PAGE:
CAMP SWIFT. Camp Swift is bordered by U.S. highways 95 and 290 twenty-eight miles east of Austin and seven miles north of Bastrop in Bastrop County. It was built in 1942 on 55,906 acres and initially had 2,750 buildings designed to accommodate 44,000 troops. The camp was named after Eben Swift, a World War I commander and author. During World War II it reached a maximum strength of 90,000 troops and included, at different times, the 95th, 97th, and 102d Infantry divisions, the 10th Mountain Division, the 116th and 120th Tank Destroyer battalions, and the 5th Headquarters, Special Troops, of the Third Army. Swift was the largest army training and transshipment camp in Texas. It also housed 3,865 German prisoners of war. After the war much of the site was returned to former owners. The government retained 11,700 acres as a military reservation. That land housed parts of the Texas National Guard, a medium-security federal prison, and a University of Texas cancer research center. Environmental-impact studies and development plans for the mining of extensive lignite deposits under Camp Swift began in the 1970s. Opposition by environmentalists and former landowners resulted in decades of litigation. In 1996 the site received a Texas Historical Marker. By 2000 the Formerly Used Defense Sites program (FUDS) was involved in cleanup measures for Camp Swift, and the United States Army Corps of Engineers planned for ordnance removal. In the early 2000s Camp Swift continued to provide training for the Texas Army National Guard.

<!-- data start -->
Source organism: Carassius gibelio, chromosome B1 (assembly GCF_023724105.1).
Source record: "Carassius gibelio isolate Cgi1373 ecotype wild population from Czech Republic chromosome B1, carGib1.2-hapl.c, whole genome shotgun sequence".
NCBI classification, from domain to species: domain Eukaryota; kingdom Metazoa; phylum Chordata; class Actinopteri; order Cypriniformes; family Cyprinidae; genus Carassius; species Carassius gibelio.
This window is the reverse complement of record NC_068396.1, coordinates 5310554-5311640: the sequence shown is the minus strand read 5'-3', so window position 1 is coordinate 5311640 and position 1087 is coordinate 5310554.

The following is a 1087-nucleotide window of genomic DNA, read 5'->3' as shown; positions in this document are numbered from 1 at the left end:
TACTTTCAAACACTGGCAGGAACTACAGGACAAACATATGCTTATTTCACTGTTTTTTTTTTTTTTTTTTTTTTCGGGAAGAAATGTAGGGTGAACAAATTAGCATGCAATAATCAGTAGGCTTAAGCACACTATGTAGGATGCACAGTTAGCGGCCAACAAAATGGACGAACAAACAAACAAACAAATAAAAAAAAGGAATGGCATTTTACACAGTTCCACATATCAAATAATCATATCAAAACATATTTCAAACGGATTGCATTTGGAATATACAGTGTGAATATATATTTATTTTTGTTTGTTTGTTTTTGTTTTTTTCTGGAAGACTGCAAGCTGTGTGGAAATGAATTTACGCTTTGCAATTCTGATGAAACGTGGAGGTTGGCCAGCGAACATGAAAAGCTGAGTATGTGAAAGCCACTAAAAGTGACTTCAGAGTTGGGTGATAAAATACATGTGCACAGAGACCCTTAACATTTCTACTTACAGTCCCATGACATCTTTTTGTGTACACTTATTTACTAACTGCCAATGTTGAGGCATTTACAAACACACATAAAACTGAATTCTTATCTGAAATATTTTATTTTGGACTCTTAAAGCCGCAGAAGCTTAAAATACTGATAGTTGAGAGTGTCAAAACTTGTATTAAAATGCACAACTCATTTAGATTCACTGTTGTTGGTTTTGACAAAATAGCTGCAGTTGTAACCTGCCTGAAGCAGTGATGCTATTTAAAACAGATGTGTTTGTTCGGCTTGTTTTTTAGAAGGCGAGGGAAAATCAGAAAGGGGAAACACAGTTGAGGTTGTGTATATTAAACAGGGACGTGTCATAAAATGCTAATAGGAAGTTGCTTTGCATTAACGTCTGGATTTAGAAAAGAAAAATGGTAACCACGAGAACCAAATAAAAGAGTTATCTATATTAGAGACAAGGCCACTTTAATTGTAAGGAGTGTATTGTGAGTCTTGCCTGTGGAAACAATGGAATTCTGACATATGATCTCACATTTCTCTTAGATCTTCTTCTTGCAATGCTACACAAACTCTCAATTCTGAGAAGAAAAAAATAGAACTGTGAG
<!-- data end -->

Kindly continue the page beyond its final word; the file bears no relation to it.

Camp Swift (http://www.globalsecurity.org/military/facility/camp-swift.htm), accessed October 13, 2005. Historical marker files, Texas Historical Commission, Austin. Arnold P. Krammer, "When the Afrika Korps Came to Texas," Southwestern Historical Quarterly 80 (January 1977). Duford W. Skelton and Martha Doty Freeman, A Cultural Resource Inventory and Assessment at Camp Swift, Texas (Texas Archeological Resource Report No. 72, Austin: Texas Archeological Survey, University of Texas at Austin, 1979).
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The following, adapted from the Chicago Manual of Style, 15th edition, is the preferred citation for this article.Handbook of Texas Online, Art Leatherwood, "Camp Swift," accessed September 30, 2016, http://www.tshaonline.org/handbook/online/articles/qbc27.
Uploaded on June 12, 2010. Modified on May 3, 2016. Published by the Texas State Historical Association.